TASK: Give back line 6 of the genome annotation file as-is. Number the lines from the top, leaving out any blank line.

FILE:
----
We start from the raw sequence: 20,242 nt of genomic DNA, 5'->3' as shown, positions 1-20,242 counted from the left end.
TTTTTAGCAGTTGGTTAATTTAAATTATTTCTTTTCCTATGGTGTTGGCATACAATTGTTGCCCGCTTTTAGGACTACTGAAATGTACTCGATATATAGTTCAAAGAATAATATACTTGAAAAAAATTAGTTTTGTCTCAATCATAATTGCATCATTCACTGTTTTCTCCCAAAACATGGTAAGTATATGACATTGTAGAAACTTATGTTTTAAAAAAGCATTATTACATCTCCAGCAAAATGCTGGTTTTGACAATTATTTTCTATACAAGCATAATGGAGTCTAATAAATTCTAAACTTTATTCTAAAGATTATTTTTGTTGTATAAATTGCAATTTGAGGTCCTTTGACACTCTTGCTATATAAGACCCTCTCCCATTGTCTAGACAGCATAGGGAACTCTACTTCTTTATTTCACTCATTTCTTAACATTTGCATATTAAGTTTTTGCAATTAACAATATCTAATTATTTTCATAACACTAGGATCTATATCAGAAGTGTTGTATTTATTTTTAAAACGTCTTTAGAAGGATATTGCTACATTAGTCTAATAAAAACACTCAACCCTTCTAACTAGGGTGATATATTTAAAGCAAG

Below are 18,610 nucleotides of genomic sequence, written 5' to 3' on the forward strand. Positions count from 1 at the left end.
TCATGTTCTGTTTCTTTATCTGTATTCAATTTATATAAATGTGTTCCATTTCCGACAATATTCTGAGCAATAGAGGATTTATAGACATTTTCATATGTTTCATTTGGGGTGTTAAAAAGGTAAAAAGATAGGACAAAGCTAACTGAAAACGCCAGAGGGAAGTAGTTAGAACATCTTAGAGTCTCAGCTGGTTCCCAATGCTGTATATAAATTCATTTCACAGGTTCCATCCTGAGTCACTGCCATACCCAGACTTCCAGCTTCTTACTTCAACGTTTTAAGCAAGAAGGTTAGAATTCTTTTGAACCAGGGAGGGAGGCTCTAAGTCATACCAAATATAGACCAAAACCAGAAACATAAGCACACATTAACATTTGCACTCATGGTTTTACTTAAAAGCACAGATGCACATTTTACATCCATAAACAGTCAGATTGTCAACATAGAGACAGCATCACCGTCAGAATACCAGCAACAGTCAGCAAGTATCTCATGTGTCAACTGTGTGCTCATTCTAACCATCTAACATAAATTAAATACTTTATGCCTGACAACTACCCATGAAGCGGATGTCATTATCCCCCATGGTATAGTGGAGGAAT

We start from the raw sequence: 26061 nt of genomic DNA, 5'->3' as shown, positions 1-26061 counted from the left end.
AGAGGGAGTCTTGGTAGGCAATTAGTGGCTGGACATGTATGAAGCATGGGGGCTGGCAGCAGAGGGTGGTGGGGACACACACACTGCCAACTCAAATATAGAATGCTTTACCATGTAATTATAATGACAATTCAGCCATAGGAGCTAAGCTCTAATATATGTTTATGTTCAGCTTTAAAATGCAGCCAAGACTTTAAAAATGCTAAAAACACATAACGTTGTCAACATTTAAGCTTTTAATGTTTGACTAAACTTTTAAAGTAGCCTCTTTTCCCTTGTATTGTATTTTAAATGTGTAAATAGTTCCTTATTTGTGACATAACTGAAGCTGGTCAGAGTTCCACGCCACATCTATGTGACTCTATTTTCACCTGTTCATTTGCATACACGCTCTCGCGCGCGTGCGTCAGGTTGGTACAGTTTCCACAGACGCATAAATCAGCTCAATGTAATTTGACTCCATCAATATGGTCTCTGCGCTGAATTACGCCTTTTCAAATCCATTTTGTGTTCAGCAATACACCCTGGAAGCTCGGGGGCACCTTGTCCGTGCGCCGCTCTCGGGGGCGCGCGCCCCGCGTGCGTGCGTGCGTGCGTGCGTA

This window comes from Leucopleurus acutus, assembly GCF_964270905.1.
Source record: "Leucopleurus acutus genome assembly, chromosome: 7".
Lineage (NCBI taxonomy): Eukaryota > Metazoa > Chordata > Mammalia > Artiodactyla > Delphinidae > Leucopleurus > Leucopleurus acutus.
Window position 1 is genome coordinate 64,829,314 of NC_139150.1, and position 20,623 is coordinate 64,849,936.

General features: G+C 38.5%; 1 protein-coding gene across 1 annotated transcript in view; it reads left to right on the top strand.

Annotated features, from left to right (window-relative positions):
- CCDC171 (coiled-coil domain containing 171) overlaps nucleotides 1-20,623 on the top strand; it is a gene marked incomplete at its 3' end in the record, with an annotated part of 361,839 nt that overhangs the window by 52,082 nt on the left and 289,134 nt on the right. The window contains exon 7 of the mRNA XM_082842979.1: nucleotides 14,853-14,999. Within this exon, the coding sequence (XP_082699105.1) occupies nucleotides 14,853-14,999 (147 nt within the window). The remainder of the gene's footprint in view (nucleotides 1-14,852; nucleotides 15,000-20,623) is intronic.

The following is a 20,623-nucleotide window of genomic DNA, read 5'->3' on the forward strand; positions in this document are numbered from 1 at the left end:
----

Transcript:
AGAGGGAGTCTTGGTAGGCAATTAGTGGCTGGACATGTATGAAGCATGGGGGCTGGCAGCAGAGGGTGGTGGGGACACACACACTGCCAACTCAAATATAGAATGCTTTACCATGTAATTATAATGACAATTCAGCCATAGGAGCTAAGCTCTAATATATGTTTATGTTCAGCTTTAAAATGCAGCCAAGACTTTAAAAATGCTAAAAACACATAACGTTGTCAACATTTAAGCTTTTAATGTTTGACTAAACTTTTAAAGTAGCCTCTTTTCCCTTGTATTGTATTTTAAATGTGTAAATAGTTCCTTATTTGTGACATAACTGAAGCTGGTCAGAGTTCCACGCCACATCTATGTGACTCTATTTTCACCTGTTCATTTGCATACACGCTCTCGCGCGCGTGCGTCAGGTTGGTACAGTTTCCACAGACGCATAAATCAGCTCAATGTAATTTGACTCCATCAATATGGTCTCTGCGCTGAATTACGCCTTTTCAAATCCATTTTGTGTTCAGCAATACACCCTGGAAGCTCGGGGGCACCTTGTCCGTGCGCCGCTCTCGGGGGCGCGCGCCCCGCGTGCGTGCGTGCGTGCGTGCGTA